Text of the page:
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Silicon Valley Bets on New Transport to Counter the Rise of Remote Work

Silicon Valley Bets on New Transport to Counter the Rise of Remote Work

Real-estate developers are ramping up new office projects in Silicon Valley, confident that big technology companies will expand their workplaces and capitalize on the area’s new transportation and housing initiatives.

In San Jose, Calif., alone, three developers have office projects under way even though they have signed few or no leases in advance. Alphabet Inc.’s Google is planning a new 80-acre mixed-use development, where work will begin on infrastructure for the project by next year, according to city officials. Meta Platforms Inc.’s Facebook and Apple Inc. are also expanding their Silicon Valley space, according to real-estate brokers.

San Jose’s new office development makes it stand out from other large cities, where developers are holding back until it becomes clearer how the hybrid work world will affect workspace demand.

Boston Properties Inc. earlier this year restarted construction that it had shelved after the pandemic began in 2020. “You don’t see, other than our San Jose [project,] us announcing major office developments at the moment,” said Douglas Linde, president of Boston Properties, on a May earnings call.

Overall, property developers added around 1.6 million square feet of new office space in Silicon Valley during the first quarter of 2022, up about 46% from the first quarter last year and more than double the first quarter in 2020, according to real-estate firm CBRE Group Inc.

San Jose is becoming more popular because the city is confronting two of the biggest problems facing Silicon Valley: the shortage of affordable housing and traffic.

“We have a pro-growth mind-set here,” said San Jose Mayor Sam Liccardo.

Developer Westbank Corp., of Vancouver, British Columbia, for example, recently began work on the first phase of a development that calls for 3 million square feet of office space and 2,000 to 2,500 residential units, according to Andrew Jacobson, the firm’s head of U.S. development.

The office space will be within a 12-minute walk of the apartments, enabling tenants to offer their workers traffic-free commutes. “If you’re not going to offer something that fits their lifestyles, why should they come back to work?” Mr. Jacobson said.

The planned Google development adjoining Diridon Station, San Jose’s main rail depot, will include 4,000 residences as well as 7.3 million square feet of office space, 15 acres of parks and a community center.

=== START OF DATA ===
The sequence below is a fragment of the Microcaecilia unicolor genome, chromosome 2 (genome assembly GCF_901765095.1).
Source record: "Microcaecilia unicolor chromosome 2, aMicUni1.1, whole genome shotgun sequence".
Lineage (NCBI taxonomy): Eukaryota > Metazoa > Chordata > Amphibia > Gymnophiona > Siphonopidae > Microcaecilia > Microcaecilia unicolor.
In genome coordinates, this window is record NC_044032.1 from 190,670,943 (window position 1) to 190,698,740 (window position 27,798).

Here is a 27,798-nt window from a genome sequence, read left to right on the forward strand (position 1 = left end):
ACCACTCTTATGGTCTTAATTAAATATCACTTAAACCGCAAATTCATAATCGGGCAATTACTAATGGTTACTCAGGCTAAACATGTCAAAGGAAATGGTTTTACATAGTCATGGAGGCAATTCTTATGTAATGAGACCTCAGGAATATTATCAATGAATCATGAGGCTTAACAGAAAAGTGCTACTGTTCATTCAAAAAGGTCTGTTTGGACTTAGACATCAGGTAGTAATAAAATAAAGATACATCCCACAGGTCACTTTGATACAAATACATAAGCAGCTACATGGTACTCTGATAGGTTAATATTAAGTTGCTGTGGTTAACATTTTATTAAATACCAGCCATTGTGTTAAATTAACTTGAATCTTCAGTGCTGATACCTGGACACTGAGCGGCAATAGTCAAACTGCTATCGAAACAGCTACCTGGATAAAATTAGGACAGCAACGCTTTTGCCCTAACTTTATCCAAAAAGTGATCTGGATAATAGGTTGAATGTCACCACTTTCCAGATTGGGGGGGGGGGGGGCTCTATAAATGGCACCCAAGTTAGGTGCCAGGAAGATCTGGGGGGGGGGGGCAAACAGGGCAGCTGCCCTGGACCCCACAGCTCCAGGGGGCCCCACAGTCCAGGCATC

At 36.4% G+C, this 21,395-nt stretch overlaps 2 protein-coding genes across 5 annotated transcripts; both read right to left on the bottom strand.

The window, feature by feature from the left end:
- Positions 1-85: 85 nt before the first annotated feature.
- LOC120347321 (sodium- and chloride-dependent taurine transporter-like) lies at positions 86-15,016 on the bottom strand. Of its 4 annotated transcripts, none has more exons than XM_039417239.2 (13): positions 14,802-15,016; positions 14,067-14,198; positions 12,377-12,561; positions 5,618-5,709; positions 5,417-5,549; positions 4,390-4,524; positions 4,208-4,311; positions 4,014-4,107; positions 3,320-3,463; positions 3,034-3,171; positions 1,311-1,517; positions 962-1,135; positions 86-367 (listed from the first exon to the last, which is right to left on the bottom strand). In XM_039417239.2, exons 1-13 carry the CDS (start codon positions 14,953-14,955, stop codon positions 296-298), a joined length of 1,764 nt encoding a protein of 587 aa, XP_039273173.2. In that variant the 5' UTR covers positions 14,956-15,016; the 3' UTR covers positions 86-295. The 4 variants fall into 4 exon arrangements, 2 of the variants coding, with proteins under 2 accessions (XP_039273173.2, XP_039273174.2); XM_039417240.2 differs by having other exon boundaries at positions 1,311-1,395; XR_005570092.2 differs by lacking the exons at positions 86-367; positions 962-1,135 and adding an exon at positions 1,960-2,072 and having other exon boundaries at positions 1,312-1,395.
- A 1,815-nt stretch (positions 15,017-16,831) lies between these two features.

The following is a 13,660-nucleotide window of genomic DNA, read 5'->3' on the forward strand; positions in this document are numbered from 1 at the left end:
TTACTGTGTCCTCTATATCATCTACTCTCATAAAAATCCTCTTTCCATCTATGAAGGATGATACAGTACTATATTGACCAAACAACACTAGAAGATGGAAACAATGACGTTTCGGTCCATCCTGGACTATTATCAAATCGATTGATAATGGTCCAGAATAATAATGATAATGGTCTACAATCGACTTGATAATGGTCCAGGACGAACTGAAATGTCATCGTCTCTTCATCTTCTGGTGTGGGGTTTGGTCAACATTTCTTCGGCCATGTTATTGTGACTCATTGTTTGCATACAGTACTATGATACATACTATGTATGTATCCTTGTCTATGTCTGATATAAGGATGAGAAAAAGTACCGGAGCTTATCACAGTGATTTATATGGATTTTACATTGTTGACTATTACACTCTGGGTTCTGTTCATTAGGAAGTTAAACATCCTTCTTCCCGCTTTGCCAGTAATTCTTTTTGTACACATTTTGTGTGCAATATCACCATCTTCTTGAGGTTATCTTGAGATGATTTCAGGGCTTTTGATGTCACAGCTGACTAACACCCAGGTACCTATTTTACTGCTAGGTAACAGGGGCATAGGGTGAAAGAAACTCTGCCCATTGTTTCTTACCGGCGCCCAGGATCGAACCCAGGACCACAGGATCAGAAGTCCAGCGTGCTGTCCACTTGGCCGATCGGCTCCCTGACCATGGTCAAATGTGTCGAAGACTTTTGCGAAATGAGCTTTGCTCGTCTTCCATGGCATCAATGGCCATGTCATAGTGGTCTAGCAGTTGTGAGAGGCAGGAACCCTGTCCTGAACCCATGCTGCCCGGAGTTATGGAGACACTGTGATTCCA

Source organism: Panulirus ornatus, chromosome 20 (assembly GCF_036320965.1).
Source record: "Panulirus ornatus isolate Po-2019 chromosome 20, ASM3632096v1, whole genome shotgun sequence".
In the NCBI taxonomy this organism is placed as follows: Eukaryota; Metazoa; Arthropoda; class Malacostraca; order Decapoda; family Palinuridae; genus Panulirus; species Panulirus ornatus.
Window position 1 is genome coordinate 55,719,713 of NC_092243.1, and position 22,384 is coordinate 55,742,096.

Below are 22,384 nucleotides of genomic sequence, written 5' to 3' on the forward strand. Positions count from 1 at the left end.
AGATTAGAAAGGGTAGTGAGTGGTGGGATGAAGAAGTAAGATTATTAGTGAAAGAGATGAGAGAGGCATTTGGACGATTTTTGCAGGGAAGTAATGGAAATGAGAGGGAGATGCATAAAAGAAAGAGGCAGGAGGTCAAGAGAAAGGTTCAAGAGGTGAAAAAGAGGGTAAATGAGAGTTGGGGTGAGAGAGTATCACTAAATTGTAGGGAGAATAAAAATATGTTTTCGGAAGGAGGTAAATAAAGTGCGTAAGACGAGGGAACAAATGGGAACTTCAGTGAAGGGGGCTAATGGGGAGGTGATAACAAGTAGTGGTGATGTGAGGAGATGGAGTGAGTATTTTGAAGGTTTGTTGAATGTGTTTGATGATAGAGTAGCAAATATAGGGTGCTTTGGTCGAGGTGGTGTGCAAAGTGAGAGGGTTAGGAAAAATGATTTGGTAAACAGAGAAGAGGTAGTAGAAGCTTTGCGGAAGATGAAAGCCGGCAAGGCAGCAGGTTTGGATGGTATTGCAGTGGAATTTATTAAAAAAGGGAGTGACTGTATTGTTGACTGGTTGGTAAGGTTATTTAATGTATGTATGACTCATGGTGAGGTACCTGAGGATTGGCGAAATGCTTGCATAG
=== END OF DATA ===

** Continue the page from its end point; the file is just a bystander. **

Silicon Valley cities are also investing in public transportation. The Bay Area Rapid Transit system, known as BART, is planning an extension to the city of Santa Clara through Diridon. The Caltrain commuter line is over halfway through a project switching to electrically powered trains from diesel.

San Jose later this year is expected to choose a transportation company to create a new transit line, city officials say. It will likely run near or through the new Google campus, connecting Diridon Station and the San Jose International Airport. Elon Musk’s Boring Co., a tunnel boring company, is among dozens of firms to express interest in working on the new line.

The Valley’s office growth contrasts with neighboring San Francisco. Both markets are experiencing low return-to-office rates because they depend largely on technology businesses that are more willing than other companies to allow employees to work remotely.

But San Francisco is facing higher rates of crime and homelessness, which are discouraging workers from returning and companies from expanding, according to brokers and analysts. San Francisco also has a greater number of small startups that are particularly vulnerable to recent upheaval in the stock market and concerns of a recession.

Consequently, San Francisco’s nearly 24% office vacancy rate is almost double the rate in Silicon Valley, according to CBRE.

Many tech giants kept hiring throughout the pandemic even as they adopted hybrid work strategies, according to Colin Yasukochi, executive director of CBRE’s Tech Insights Center. These companies need to have enough office space to accommodate workers coming in on the same days.

“If that’s Tuesday, Wednesday and Thursday, it doesn’t matter if Monday and Friday are completely dark,” he said. “You need enough space for those days.”

Full article by Peter Grant: http://wsj.com/articles/silicon-valley-bets-on-new-transport-to-counter-the-rise-of-remote-work-11657627201